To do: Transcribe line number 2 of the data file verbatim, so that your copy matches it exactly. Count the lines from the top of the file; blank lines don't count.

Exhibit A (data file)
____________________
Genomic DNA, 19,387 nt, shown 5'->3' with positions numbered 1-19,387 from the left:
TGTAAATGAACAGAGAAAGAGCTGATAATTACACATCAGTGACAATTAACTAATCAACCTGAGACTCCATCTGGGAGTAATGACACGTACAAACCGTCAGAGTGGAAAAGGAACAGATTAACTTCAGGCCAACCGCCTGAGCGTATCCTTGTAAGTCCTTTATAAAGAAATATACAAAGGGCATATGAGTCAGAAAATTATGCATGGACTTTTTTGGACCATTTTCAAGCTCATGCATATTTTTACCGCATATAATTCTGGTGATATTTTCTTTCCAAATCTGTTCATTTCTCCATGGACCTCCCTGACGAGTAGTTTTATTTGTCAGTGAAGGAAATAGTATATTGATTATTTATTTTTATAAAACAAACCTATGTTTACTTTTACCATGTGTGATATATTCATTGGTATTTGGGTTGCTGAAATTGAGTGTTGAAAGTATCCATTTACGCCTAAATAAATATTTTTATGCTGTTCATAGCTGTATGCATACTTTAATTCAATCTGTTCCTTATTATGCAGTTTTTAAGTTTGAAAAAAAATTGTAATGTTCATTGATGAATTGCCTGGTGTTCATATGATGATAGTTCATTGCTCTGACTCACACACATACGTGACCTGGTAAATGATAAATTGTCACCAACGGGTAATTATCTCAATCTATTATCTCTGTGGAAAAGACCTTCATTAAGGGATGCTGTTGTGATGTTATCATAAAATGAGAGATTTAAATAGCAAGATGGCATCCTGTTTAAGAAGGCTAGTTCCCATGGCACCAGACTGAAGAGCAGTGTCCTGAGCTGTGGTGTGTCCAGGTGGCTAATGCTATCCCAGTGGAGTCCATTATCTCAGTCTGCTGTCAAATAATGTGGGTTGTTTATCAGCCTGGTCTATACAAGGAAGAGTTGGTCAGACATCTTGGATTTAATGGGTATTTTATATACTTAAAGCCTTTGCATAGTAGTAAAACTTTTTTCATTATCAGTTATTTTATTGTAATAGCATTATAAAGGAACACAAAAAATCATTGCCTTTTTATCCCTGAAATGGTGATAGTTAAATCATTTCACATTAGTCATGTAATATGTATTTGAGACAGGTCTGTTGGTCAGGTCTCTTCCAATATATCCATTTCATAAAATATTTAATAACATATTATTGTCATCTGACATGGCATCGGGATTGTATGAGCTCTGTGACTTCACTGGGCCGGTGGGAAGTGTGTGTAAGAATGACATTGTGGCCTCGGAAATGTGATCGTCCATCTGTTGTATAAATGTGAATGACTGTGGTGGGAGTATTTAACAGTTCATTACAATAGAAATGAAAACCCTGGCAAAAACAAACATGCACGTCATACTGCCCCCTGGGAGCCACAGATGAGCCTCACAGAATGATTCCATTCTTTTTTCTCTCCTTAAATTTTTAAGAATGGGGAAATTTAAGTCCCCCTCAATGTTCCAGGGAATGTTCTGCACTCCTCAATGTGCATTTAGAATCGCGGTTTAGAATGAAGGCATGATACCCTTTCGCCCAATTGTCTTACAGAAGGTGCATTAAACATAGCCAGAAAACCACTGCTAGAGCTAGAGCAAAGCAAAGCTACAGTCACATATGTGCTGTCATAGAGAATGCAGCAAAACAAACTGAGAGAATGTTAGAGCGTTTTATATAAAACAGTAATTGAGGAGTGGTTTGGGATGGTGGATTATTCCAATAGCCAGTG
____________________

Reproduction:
TGTAAATGAACAGAGAAAGAGCTGATAATTACACATCAGTGACAATTAACTAATCAACCTGAGACTCCATCTGGGAGTAATGACACGTACAAACCGTCAGAGTGGAAAAGGAACAGATTAACTTCAGGCCAACCGCCTGAGCGTATCCTTGTAAGTCCTTTATAAAGAAATATACAAAGGGCATATGAGTCAGAAAATTATGCATGGACTTTTTTGGACCATTTTCAAGCTCATGCATATTTTTACCGCATATAATTCTGGTGATATTTTCTTTCCAAATCTGTTCATTTCTCCATGGACCTCCCTGACGAGTAGTTTTATTTGTCAGTGAAGGAAATAGTATATTGATTATTTATTTTTATAAAACAAACCTATGTTTACTTTTACCATGTGTGATATATTCATTGGTATTTGGGTTGCTGAAATTGAGTGTTGAAAGTATCCATTTACGCCTAAATAAATATTTTTATGCTGTTCATAGCTGTATGCATACTTTAATTCAATCTGTTCCTTATTATGCAGTTTTTAAGTTTGAAAAAAAATTGTAATGTTCATTGATGAATTGCCTGGTGTTCATATGATGATAGTTCATTGCTCTGACTCACACACATACGTGACCTGGTAAATGATAAATTGTCACCAACGGGTAATTATCTCAATCTATTATCTCTGTGGAAAAGACCTTCATTAAGGGATGCTGTTGTGATGTTATCATAAAATGAGAGATTTAAATAGCAAGATGGCATCCTGTTTAAGAAGGCTAGTTCCCATGGCACCAGACTGAAGAGCAGTGTCCTGAGCTGTGGTGTGTCCAGGTGGCTAATGCTATCCCAGTGGAGTCCATTATCTCAGTCTGCTGTCAAATAATGTGGGTTGTTTATCAGCCTGGTCTATACAAGGAAGAGTTGGTCAGACATCTTGGATTTAATGGGTATTTTATATACTTAAAGCCTTTGCATAGTAGTAAAACTTTTTTCATTATCAGTTATTTTATTGTAATAGCATTATAAAGGAACACAAAAAATCATTGCCTTTTTATCCCTGAAATGGTGATAGTTAAATCATTTCACATTAGTCATGTAATATGTATTTGAGACAGGTCTGTTGGTCAGGTCTCTTCCAATATATCCATTTCATAAAATATTTAATAACATATTATTGTCATCTGACATGGCATCGGGATTGTATGAGCTCTGTGACTTCACTGGGCCGGTGGGAAGTGTGTGTAAGAATGACATTGTGGCCTCGGAAATGTGATCGTCCATCTGTTGTATAAATGTGAATGACTGTGGTGGGAGTATTTAACAGTTCATTACAATAGAAATGAAAACCCTGGCAAAAACAAACATGCACGTCATACTGCCCCCTGGGAGCCACAGATGAGCCTCACAGAATGATTCCATTCTTTTTTCTCTCCTTAAATTTTTAAGAATGGGGAAATTTAAGTCCCCCTCAATGTTCCAGGGAATGTTCTGCACTCCTCAATGTGCATTTAGAATCGCGGTTTAGAATGAAGGCATGATACCCTTTCGCCCAATTGTCTTACAGAAGGTGCATTAAACATAGCCAGAAAACCACTGCTAGAGCTAGAGCAAAGCAAAGCTACAGTCACATATGTGCTGTCATAGAGAATGCAGCAAAACAAACTGAGAGAATGTTAGAGCGTTTTATATAAAACAGTAATTGAGGAGTGGTTTGGGATGGTGGATTATTCCAATAGCCAGTG